Fallows makes the broader case against unilateral executive action in Libya:
The central concern, and the major threat to our politics, is that once again we are going to war essentially on one person's say-so. Yes, that person is the Commander in Chief; yes, he is committing force for what he considers to be good and prudent reasons; and yes, there are modern circumstances in which a President must be free to act first and consult later.But after three months of combat, and after several decades of drift toward unilateral Executive Branch action on matters of war and peace, Obama is doing a disservice to the nation, history, and himself by insisting that the decision should be left strictly to him. If the Libyan campaign ultimately "goes well," he will not in any way lessen his own political and historic credit by having involved the Congress. If it goes poorly, he will be politically safer if this is not just his own judgment-call war. More important, in either case he will have helped the country if his conduct restores rather than further weakens the concept that a multi-branch Constitutional republic must share the responsibility to commit force. We can only imagine the eloquence with which a Candidate Obama would be making this exact case were he not in the White House now.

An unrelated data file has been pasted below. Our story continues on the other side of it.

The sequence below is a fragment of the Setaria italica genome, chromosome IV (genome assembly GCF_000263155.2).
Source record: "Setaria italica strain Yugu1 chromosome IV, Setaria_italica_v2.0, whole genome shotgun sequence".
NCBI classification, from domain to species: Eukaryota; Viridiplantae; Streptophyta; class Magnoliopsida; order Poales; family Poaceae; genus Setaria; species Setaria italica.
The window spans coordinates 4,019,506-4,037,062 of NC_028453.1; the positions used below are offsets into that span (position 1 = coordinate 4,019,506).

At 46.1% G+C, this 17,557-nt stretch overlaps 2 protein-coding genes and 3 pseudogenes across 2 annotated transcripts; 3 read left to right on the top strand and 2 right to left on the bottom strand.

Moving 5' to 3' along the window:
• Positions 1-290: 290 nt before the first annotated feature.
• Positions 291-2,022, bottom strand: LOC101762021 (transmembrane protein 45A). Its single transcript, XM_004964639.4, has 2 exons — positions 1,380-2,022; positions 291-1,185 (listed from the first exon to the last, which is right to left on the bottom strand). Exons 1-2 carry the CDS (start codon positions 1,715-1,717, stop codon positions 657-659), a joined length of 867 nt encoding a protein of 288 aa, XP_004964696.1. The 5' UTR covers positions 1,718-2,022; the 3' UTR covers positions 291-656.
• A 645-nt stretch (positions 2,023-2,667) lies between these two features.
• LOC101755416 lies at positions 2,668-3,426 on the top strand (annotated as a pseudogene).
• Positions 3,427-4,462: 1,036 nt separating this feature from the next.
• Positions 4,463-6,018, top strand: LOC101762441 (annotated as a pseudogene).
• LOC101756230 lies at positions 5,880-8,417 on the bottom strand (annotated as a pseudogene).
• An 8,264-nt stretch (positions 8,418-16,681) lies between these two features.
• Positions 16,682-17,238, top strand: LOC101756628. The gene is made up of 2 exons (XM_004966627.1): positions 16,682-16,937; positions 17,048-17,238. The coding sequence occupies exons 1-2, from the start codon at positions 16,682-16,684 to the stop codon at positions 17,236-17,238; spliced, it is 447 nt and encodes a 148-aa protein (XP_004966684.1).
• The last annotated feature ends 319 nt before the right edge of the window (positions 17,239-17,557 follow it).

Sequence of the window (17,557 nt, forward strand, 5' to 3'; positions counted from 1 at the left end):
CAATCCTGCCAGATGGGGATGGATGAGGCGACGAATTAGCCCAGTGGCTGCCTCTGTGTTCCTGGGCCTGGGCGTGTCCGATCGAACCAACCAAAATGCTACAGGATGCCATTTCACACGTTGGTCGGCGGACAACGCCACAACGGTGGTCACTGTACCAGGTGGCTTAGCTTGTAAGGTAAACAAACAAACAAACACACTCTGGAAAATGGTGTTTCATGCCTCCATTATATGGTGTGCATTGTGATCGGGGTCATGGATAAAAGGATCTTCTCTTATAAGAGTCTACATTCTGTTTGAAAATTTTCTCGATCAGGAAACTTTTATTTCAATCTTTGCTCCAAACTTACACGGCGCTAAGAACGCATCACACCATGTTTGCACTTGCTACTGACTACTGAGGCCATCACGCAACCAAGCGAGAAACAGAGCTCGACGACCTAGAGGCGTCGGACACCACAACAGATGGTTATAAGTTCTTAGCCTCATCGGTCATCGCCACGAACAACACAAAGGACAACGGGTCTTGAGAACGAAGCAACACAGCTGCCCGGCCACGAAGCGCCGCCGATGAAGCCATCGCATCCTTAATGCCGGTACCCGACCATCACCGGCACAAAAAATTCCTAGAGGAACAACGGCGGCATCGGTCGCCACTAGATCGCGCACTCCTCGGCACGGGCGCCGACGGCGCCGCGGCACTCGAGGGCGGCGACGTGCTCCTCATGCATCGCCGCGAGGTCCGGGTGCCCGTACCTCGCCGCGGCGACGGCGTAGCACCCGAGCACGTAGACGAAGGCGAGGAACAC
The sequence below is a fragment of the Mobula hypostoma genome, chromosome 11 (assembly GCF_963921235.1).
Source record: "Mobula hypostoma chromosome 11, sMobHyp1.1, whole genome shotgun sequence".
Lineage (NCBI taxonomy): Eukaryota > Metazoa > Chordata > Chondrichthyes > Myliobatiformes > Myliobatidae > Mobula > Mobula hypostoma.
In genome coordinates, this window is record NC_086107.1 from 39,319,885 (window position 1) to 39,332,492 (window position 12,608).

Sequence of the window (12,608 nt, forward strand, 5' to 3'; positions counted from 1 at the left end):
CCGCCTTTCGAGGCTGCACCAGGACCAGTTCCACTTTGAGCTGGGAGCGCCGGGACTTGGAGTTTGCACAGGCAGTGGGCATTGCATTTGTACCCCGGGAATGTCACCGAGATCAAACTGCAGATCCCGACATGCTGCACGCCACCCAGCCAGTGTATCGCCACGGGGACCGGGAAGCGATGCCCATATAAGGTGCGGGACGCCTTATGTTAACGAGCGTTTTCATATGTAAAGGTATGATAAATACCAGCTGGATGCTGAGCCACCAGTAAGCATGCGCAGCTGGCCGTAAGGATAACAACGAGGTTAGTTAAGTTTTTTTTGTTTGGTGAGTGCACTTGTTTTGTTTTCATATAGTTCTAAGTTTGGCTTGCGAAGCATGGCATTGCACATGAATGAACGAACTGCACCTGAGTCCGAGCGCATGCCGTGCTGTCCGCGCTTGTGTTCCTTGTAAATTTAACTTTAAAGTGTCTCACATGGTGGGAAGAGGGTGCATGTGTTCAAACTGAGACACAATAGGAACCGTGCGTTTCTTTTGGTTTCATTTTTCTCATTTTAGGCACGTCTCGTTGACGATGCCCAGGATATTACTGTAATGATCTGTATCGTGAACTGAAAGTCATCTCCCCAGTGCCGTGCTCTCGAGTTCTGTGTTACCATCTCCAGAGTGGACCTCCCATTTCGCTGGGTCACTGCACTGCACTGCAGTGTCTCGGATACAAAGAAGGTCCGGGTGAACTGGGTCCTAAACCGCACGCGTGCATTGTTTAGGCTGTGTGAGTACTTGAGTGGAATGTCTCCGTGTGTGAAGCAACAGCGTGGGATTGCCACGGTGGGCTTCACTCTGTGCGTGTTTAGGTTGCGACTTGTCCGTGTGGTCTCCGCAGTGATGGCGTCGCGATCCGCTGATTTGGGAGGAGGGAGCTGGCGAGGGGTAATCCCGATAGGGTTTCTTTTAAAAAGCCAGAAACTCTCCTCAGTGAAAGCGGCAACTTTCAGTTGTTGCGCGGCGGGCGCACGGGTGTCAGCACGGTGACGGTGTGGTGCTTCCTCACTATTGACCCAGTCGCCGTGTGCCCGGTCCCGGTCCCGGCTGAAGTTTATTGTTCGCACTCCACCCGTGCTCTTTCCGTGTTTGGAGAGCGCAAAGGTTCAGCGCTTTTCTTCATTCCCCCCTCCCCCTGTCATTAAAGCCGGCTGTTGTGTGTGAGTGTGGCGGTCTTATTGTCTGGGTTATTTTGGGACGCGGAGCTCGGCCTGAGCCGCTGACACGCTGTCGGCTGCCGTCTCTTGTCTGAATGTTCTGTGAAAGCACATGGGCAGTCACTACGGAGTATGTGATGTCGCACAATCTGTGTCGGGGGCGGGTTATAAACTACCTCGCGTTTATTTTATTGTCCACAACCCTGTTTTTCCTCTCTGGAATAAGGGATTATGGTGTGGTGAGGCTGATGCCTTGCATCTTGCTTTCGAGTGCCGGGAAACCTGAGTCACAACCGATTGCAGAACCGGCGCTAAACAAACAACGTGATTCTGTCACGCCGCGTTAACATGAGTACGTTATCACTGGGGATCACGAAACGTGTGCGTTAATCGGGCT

Conor gives a more technical rebuttal:
What's evident from all this is that President Obama's argument for why he is in compliance with the War Powers Resolution is mostly made up of irrelevant assertions. It doesn't matter that our Predator drone strikes are limited, or that we're mostly supporting the armed forces of other nations, or acting as part of an international body, or that the war was launched to prevent a humanitarian disaster. Nor does it matter that "U.S. operations do not involve sustained fighting or active exchanges of fire with hostile forces."None of those things gets Obama out of the requirements of this legislation, nor is there any hint in its language that they would -- in fact, insofar as it's specified, various provisions are triggered by merely being in another country's airspace or accompanying forces from other nations while they are engaged in hostilities. The notion that we're engaged in a special kind of post-NATO-handover "hostilities" not covered by the War Powers Resolution is unsupported, and, even ignoring that, President Obama indisputably violated at least one other provision of the legislation before the NATO handover.